Forum for Science, Industry and Business

Sponsored by:     3M 
Search our Site:

 

Osteoporosis is a major threat to women and their future independence, new report warns

10.10.2013
'Bone care for the postmenopausal woman' released for World Osteoporosis Day shows urgent action must be taken to safeguard the quality of life of future generations

According to a new report published today by the International Osteoporosis Foundation (IOF), women may expect to live longer but their quality of life will be seriously jeopardized if action to protect their bone health is not taken. Postmenopausal women are the most vulnerable to osteoporosis and fractures.

Worldwide, an estimated 200 million women are affected by osteoporosis and around one in three women aged over 50 will suffer from a fracture due to the disease.

With an increasingly ageing population huge demands will be put on health care systems and on those professionals who provide care within them. In the European Union alone osteoporosis costs €37 billion and with the number of sufferers projected to increase by 23 per cent from 27.5 million in 2010 to 33.9 million in 2025, the costs will continue to escalate. Health care budgets will have to cope with the tsunami of need fueled by age-related chronic diseases in the baby-boomer generation.

Professor John A. Kanis, President, IOF urged, "The time to act is now, those of us working in the non-communicable disease (NCD) community congratulated governments for their commitment to reduce the NCD burden by 25 per cent by 2025, at the World Health Assembly in 2012. As advocates for bone, muscle and joint health we have identified cost-effective evidence-based solutions that can be implemented immediately, which will not only save lives but reduce health care costs, and ultimately help governments reach this target."

The report 'Bone care for the postmenopausal woman' provides solutions for fracture prevention and management. Given that women over the age of 50 play a critical role as caregivers and breadwinners within the family and society, their bone health is a priority to safeguard future generations. For example, in the US, 43 per cent of caregivers are women aged 50 or over; in Spain 70 per cent of women aged over 65 care for their grandchildren, many every day. Around the world it is women over 50 who most often take on the burden of care for elderly parents and disabled or sick family members.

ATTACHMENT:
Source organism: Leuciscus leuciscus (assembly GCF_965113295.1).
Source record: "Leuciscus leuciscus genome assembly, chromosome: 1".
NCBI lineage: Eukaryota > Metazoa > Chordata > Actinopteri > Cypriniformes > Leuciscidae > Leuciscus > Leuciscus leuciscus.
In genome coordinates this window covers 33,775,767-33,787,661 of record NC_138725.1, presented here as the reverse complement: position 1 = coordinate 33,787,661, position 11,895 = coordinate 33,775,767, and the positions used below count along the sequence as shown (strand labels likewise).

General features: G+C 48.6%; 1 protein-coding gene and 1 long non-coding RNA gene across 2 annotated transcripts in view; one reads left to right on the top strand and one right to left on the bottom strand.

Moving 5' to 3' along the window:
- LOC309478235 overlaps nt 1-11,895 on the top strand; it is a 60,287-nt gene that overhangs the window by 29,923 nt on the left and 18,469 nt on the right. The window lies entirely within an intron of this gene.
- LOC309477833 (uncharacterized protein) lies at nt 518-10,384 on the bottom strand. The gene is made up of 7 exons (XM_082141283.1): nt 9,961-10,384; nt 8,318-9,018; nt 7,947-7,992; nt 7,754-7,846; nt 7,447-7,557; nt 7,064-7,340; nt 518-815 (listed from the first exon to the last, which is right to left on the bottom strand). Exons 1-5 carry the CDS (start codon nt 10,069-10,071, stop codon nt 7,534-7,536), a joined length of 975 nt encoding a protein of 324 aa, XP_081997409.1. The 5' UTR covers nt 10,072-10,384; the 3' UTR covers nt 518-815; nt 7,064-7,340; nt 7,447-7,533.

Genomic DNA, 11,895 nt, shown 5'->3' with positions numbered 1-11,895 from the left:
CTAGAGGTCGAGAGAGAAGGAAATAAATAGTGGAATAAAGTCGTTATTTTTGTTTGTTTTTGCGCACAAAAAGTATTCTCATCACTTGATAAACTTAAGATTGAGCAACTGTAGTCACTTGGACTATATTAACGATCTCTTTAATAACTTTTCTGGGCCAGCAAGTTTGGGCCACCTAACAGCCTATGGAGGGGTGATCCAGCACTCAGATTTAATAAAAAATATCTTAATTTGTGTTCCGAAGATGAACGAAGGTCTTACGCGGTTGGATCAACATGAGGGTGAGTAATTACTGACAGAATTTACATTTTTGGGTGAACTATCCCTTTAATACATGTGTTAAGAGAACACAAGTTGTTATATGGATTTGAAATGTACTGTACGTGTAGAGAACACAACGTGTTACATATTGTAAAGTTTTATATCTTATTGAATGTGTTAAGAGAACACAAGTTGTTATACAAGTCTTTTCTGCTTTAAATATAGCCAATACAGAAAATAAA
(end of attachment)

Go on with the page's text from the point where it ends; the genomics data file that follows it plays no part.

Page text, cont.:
"Although the earlier prevention begins the better, when a woman reaches menopause she must not delay any longer. Menopause is the critical time to take preventive measures against bone loss and muscle weakness that can lead to osteoporosis, falls and fractures," said report co-author Professor Bess Dawson Hughes, Director of the Bone Metabolism Laboratory, Jean Mayer USDA Human Nutrition Research Center on Aging at Tufts University, Boston, USA.

Bone is a living tissue which regenerates itself throughout life thanks to a fine balance of bone resorption (breakdown) and formation. However at menopause, bone resorption exceeds bone formation leading to a rapid decline in bone mass. Increased bone loss can lead to osteoporosis, a disease which causes bones to become porous, weak, and easily prone to fractures.

Fractures can exact a terrible toll on quality of life, and in women over 45 they account for more days spent in hospital than many other diseases, including diabetes, heart attack, and breast cancer.

Secondary fracture prevention is also an important message of the report. "An individual who has experienced a fracture is at double the risk of suffering a second fracture as compared to a person without fractures. In postmenopausal women, a broken wrist or a spinal fracture is often the harbinger of more fractures to come and should be taken as a warning that testing and preventive treatment is needed. Given that 20 per cent of those who suffer a hip fracture die within one year, it is not only unacceptable but unjust not to take action to change this," said Professor Cyrus Cooper, Chair, IOF Committee of Scientific Advisors.

'Bone care for the postmenopausal woman', translated into seven languages, has been launched by IOF in the lead up to World Osteoporosis Day an occasion marked on October 20th every year (http://www.worldosteoporosisday.org). More than 200 patient and medical societies will be spreading the message of osteoporosis prevention in numerous events and campaigns in all regions of the world.

The report is available at http://www.worldosteoporosisday.org

About World Osteoporosis Day

World Osteoporosis Day is observed annually on 20 October, and marks the beginning of a year-long campaign dedicated to raising global awareness of the prevention, diagnosis and treatment of osteoporosis and related musculoskeletal diseases. Led by the International Osteoporosis Foundation (IOF), it generates worldwide media and assists with public awareness campaigns organized by national osteoporosis patient societies from around the world with activities in over 90 countries. http://www.worldosteoporosisday.org; http://www.facebook.com/worldosteoporosisday; #womenofsteel

World Osteoporosis Day is sponsored by unrestricted educational grants from Fonterra, Pfizer Consumer Healthcare, Amgen/GSK, Lilly.